Fritz Lang’s Film Noirs and Changing Concepts of Masculinity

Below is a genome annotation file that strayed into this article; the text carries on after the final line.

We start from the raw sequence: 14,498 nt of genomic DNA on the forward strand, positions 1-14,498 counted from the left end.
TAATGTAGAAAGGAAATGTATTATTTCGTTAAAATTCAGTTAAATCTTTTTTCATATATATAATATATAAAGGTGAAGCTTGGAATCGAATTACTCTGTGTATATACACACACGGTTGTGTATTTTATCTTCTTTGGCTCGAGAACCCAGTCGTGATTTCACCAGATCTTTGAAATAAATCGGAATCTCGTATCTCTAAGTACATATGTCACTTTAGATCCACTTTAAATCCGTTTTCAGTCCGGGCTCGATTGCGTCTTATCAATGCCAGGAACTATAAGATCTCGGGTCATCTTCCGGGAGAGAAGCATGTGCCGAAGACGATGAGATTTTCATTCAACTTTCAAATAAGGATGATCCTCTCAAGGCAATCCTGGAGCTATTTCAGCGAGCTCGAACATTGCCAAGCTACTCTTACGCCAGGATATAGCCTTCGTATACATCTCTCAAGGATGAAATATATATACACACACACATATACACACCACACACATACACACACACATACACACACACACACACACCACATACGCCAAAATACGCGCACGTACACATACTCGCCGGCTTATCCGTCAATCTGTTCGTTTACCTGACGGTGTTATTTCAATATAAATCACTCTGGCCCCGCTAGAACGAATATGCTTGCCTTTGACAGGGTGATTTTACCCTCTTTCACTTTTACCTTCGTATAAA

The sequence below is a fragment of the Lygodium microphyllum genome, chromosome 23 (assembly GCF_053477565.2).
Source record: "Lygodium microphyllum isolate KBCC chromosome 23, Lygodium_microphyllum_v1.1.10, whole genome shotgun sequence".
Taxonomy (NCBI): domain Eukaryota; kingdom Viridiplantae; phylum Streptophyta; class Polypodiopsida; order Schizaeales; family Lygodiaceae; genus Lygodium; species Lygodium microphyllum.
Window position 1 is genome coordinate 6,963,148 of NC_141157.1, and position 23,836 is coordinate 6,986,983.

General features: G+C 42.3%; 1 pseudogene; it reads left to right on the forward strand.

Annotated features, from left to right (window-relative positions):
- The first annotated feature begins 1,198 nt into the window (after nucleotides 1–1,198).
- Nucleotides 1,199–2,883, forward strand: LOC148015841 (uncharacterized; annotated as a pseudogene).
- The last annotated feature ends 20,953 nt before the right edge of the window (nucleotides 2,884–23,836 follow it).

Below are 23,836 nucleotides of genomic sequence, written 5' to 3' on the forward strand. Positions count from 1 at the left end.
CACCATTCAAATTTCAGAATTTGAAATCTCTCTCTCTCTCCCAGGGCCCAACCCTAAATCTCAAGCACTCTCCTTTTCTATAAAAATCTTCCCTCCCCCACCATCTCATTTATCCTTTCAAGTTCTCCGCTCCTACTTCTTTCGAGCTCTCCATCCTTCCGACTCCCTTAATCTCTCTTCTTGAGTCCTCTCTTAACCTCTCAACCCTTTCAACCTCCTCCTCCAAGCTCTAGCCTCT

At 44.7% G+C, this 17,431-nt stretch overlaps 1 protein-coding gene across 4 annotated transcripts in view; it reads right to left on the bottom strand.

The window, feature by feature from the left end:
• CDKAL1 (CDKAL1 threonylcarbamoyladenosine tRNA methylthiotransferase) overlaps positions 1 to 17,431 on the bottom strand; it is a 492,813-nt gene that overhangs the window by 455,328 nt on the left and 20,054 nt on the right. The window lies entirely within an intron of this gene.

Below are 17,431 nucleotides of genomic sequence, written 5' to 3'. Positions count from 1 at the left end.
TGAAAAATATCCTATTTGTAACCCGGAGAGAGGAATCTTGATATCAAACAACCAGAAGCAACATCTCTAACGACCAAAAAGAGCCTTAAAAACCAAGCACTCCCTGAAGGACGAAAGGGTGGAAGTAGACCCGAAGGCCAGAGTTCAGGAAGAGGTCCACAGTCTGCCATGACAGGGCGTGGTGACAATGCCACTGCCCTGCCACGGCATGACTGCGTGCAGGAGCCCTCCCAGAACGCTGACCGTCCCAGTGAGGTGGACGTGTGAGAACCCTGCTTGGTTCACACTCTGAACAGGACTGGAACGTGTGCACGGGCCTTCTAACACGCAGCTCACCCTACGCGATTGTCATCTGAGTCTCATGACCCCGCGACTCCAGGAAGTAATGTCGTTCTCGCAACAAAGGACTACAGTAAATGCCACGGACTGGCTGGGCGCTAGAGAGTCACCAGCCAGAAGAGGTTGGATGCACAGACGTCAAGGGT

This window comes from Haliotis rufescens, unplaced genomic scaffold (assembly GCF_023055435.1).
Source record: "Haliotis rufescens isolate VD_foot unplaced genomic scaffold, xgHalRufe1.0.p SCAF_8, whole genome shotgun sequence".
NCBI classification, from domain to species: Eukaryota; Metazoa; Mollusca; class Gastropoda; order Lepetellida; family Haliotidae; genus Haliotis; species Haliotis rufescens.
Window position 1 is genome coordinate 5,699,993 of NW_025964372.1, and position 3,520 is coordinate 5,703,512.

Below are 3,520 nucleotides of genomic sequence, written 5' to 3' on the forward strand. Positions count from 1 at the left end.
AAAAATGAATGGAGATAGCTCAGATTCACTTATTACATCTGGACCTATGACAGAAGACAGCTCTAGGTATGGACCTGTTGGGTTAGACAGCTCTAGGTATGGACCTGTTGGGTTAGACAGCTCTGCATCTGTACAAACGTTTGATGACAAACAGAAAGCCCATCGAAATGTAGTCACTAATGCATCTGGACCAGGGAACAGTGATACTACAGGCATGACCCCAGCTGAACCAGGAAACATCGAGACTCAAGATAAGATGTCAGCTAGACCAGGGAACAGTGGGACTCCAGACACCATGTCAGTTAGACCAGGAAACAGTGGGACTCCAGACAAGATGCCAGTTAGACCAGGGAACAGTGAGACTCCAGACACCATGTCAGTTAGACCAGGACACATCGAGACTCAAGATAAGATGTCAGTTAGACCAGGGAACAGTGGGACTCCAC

The 1940s represented a time when masculine control of the world was coming undone. Men returning from war, the social paranoia of the emerging cold war and the perceived communist threat to America were all signifiers of a world where man is not as dominant as he once believed. Therefore, the masculine role was changing. When this changes the feminine roles change too. It was these social changes that led to the shaping of what we now know as Film Noir. The man losing control or giving up control is not an invention of film noir but it is a staple of the Film Noir protagonist. Fritz Lang’s Woman in the Window (1944) and his follow-up film Scarlet Street (1945) are excellent representations of the changes in masculinity in the 1940s. These two films starring Edward G. Robinson will be explored through this essay.
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